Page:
You may not recognize the Casa Gomez name, but Benny Gomez and his family have an interesting history in the cigar business. Like many of the people in the business, that story goes back to Cuba where his grandfather was involved with cigar distribution to local hotels, restaurants and clubs. But even more interesting is cigar factory Benny’s father established in Miami’s Little Havana after the revolution is what we now know as the El Credito Cigar Factory. According to the Casa Gomez website, Ernest Perez Carrillo, Sr. purchased it from Benny Sr. in the 1960’s.
I don’t have a lot of information to share regarding the Maduro version of the Casa Gomez, and the details online are pretty scarce. So I can’t tell you about available sizes or MSRP. However, I did find that in addition to having a significantly different blend than the original Casa Gomez, this toro is half an inch shorter than the “Benjamins” vitola, the maduro’s natural cousin. And presumably, these sticks are also made by Luis Sanchez at the La Tradicion Cubana factory. Now let’s get to what I can tell you, how it smokes.
Size: 6 x 54
Wrapper: Brazil Arapiraca Maduro
Filler: Dominican Republic
Smoking Time: 2 hours
Source: IPCPR Samples
Rustic is the name of the game with the Casa Gomez Maduro. The band is simple and to the point and the comparatively light maduro wrappers had their blemishes. The leaf on each cigar had several small holes or light spots, and all of them had their share of fairly thick veins. Completing the look, there was a hit-and-miss toothiness to them as well.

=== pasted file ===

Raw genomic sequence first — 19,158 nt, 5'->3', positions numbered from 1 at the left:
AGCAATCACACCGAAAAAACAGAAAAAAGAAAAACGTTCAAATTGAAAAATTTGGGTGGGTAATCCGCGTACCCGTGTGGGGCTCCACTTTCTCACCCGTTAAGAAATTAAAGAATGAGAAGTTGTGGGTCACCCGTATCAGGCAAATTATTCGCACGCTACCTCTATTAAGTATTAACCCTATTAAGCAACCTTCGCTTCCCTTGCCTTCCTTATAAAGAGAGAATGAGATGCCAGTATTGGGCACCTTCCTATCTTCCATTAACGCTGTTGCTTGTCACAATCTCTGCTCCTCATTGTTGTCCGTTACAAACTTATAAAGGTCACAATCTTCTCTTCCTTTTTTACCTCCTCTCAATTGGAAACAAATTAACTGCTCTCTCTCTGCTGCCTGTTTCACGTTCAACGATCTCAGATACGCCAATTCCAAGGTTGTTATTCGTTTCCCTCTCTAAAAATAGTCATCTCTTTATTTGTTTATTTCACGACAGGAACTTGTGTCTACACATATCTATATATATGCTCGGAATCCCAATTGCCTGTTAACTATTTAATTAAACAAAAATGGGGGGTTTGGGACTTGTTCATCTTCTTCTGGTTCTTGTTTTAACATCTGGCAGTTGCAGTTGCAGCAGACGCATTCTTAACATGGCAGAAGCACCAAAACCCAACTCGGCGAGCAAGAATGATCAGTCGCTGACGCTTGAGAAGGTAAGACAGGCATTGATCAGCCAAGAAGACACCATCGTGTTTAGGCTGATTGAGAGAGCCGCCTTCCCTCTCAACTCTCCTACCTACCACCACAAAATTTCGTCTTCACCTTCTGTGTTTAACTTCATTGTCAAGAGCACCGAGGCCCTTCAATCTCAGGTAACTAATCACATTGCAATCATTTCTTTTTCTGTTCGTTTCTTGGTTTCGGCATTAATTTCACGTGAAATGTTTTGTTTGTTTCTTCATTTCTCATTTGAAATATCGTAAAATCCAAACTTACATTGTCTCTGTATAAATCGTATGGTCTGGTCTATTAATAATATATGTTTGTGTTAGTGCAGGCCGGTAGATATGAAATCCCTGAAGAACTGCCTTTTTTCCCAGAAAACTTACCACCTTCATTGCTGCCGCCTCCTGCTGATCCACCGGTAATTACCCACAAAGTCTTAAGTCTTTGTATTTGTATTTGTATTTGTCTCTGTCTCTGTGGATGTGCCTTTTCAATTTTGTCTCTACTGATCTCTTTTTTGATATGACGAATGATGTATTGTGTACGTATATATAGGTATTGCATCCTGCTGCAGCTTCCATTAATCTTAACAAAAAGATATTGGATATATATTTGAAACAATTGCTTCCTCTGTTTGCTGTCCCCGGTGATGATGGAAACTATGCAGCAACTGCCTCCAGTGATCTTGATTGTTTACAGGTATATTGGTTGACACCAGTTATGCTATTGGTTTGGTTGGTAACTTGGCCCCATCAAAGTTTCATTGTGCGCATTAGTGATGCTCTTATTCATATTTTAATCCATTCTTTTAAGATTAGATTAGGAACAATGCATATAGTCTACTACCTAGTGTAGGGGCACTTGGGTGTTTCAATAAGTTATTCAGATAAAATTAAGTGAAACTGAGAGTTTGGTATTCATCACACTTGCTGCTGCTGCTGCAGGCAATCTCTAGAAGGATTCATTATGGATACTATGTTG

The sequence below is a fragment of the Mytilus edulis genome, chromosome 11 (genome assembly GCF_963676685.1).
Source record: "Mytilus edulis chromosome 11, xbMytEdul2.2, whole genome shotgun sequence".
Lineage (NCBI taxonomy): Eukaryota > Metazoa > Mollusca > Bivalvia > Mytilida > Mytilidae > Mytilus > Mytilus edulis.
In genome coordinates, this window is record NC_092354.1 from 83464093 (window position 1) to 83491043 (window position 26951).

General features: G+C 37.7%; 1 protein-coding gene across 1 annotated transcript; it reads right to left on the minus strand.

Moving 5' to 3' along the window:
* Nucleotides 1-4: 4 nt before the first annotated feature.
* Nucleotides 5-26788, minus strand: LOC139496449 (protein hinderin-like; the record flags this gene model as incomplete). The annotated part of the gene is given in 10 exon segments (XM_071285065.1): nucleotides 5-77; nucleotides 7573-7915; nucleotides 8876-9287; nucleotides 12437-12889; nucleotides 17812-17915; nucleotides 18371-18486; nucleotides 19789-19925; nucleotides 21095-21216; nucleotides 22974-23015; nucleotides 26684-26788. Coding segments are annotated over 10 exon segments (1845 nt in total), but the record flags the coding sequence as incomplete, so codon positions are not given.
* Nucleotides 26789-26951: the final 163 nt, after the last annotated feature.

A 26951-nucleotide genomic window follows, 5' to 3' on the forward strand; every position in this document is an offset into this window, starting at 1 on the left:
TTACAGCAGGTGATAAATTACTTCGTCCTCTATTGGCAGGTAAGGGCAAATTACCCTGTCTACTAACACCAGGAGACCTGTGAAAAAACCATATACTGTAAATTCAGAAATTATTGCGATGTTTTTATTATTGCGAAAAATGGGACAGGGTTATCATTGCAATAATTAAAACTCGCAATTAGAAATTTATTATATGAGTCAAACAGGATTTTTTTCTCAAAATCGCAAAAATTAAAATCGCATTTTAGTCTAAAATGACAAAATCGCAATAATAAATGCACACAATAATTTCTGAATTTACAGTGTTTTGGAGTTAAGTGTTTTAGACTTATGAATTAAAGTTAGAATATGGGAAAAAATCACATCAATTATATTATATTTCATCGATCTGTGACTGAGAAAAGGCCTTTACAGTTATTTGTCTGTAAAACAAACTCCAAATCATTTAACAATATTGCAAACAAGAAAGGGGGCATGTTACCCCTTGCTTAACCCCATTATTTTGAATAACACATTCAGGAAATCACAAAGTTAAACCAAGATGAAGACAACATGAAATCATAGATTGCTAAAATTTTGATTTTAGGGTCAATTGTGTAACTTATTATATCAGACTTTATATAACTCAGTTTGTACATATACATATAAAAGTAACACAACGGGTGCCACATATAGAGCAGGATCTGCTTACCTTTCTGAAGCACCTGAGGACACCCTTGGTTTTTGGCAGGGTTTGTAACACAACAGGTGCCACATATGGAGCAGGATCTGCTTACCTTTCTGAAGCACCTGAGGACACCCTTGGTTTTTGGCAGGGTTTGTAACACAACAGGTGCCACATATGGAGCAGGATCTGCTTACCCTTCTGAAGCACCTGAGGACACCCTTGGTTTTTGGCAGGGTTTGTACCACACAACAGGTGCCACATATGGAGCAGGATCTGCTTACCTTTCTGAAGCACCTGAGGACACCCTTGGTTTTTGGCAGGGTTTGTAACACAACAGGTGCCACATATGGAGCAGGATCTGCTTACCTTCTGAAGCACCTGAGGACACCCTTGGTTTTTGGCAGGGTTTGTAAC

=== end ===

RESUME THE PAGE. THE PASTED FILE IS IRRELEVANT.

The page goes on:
Structurally the cigars seemed fine, firm with no soft spots. But the most intriguing thing about these sticks was the wrapper aroma. I really liked the unique tea and honey scent they gave off. I got a similar read off the cold taste, but I think the wrapper aroma was pronounced enough to make it difficut to taste anything else.
With the exception of a slightly tight draw in one stick, the Casa Gomez burned the way you wish every cigar would burn. It even stayed lit a couple of times when I left it sitting in the ashtray a little too long. Strong, solid white ashes, razor straight burn lines. Contrary to Walt’s thoughts on the matter, I think with some careful treatment, you just might be in the running in a long ash contest.
The Casa Gomez opened up with a very sweet combination buttery leather and wood flavors, but as it started to hit its stride, the butter element faded out. The sweetness grew syrupy and cherry like, but as the leather part of the flavor began to fade, the sweetness mellowed a bit too. The wood component which was faint in the beginning grew a little by the end of this third.
The leather flavor was completely gone by the second third, leaving it with a more tart and citrus-like sweetness and a slowly growing woody flavor.
By the final third, wood was the prominent flavor, but a light, fruity sweetness continued to play a supporting role. At the tail end, I started to pick up just a touch of cocoa.
Assuming it’s priced similarly to the Natural “Benjamins” vitola, I have no complaints about the price. It’s a sizable, well constructed cigar and $7 is a respectable price point.
The Casa Gomez Maduro is a easy cigar to like, especially if you enjoy natural tobacco sweetness in your cigars. It’s not particularly challenging or complex, and it’s a little too laid back and mild to stand up to a stiff drink, but it is quite enjoyable early on in the day with a cup of coffee.
I could see myself buying more of these, but I’d like to try a shorter or smaller vitola to see if the reduced size tightened things up a bit. The cigar just seemed to dawdle a little in the middle third, and abbreviating the experience could result in a much better smoke. If you’re in the market for medium-ish cigar with a lot of natural sweetness, give the Casa Gomez Maduro a shot.
Liked It: Yes
Buy It Again: Probably
Recommend It: If you like ’em sweet, you’ll enjoy it.
Tower of Burn
Here for your viewing pleasure is my trademark Tower of Burn.